New Rudder

After many years and different incarnations of kick-up rudders, I've changed to a variation of the cassette dagger rudder.  Thanks to Michael Storer, and the people he got it from, for the inspiration.
My chief complaint of my pivoting kick-up rudders was the difficulty steering when it partially kicked up.  I had a locking pin to use in known deep water but that is still not ideal.  Shallow water control was impossible.
The cassette I built has an open back with two wraps of bungy cord.  Initial sailing trials show it to be rock solid, but I have yet to see how it does over ten knots.  At most, I'll have to add extra bungy.
Besides being able to set the rudder depth for good shallow water control, it also kicks up in either direction for those times when you have difficulty getting launched off a windy lee shore.


  1. I really like this, maybe a similar concept could be used for daggerboard, too. Would you mind commenting on your rudder hardware? Thanks.

  2. Nice idea. I'm thinking of going back to a quarter rudder. How long is that blade? It looks very long, but maybe that is ther wide-angle lens? --Wade

  3. Looks like a really good option for a Proa where you want to leave both rudders down a lot of the time. Hoe hard is it to haul the blade up and down?


  4. The hardware is standard off the shelf parts with a piece of 5/16" SS rod through everything. See the new photo.
    The blade is 44" long and 8" wide, 0012 section.
    You need to be leaning right over the blade to pull up or push down. I'm thinking about carving a polyethylene car that would slide up and down the aft edge of the rudder with the bungy passing over it. That would make the sliding easier and save wear on the bungy.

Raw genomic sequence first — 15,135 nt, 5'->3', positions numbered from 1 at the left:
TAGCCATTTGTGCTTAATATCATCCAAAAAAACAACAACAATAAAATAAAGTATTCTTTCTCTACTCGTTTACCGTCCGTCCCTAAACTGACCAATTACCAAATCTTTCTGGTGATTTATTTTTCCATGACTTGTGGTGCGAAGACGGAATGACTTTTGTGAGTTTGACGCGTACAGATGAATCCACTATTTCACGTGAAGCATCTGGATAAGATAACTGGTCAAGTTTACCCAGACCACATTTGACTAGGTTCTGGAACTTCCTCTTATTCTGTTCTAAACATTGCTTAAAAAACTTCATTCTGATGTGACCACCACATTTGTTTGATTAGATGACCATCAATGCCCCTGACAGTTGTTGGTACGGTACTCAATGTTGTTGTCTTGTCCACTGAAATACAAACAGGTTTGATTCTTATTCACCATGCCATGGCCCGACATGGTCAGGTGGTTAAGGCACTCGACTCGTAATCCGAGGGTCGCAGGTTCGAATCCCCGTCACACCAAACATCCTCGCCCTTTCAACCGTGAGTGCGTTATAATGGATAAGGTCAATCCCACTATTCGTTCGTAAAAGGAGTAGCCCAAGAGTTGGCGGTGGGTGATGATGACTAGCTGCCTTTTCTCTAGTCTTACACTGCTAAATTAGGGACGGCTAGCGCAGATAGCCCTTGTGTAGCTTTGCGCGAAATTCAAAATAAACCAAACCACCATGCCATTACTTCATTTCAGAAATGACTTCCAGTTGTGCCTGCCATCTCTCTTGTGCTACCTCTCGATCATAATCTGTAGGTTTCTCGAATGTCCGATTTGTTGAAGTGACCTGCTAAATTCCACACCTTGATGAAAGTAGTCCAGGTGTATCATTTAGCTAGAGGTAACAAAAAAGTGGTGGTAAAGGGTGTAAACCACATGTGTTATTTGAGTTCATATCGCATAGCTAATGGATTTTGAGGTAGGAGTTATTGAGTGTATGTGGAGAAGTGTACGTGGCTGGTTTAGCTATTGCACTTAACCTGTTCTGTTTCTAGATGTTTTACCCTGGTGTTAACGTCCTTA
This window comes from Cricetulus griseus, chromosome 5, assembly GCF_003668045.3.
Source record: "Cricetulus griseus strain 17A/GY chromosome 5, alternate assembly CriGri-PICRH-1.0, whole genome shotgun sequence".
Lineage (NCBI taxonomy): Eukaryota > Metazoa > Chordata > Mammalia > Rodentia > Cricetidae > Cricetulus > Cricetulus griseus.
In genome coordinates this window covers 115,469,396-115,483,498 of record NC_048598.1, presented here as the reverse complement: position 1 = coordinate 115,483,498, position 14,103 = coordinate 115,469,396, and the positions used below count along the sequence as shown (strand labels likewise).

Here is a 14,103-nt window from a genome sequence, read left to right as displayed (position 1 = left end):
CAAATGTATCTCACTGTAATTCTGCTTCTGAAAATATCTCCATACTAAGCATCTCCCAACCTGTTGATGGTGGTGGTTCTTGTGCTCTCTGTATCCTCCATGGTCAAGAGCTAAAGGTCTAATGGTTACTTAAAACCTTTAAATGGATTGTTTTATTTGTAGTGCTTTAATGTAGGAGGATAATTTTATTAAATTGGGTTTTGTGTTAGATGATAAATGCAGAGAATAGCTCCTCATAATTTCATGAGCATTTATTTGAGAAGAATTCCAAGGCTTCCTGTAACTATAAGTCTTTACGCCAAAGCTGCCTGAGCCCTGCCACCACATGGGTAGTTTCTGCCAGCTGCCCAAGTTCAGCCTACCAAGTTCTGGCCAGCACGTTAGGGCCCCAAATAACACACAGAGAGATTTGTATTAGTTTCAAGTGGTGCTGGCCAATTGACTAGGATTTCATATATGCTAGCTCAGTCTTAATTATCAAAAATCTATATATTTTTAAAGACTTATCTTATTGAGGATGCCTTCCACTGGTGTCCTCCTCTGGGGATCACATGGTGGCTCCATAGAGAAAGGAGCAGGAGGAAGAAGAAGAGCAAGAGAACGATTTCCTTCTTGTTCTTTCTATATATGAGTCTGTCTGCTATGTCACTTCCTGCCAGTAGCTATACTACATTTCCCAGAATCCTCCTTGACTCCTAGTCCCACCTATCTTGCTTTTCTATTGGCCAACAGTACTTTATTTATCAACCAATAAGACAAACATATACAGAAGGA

5. Gary- My concerns with a cassette vice kick-up are for when I'm tooling around the shallows - if I go over a coral head or shallow rock, my kick-up will kick-up, where with a cassette, something's gotta give. Would the bungee stays give before the rest of the hardware?

  6. This is an open backed cassette and it kicks up like any other kick-up type. The bungy stretches as the blade goes back 45 degrees or so and it snaps right back to vertical after you've passed over that sandbar or coral head, unlike a conventional kick-up that requires user input to get it back down.
    Michael Storer swears by them and they've been in use like 40 years down here.

  7. The polyethylene block worked very well for me on two different setups was actually better on a bidirectional rudder, less of a sharp edge for the block to bite into. a detail; it helps to have some sort of stop on the back of the rudder that keeps the block from sliding higher on the rudder in a fully extended kick up situation. If not the block has a tendency to slide higher on the back of the rudder requiring a little manual push to get bungie back down, at least in the geometry I was using.


Post a Comment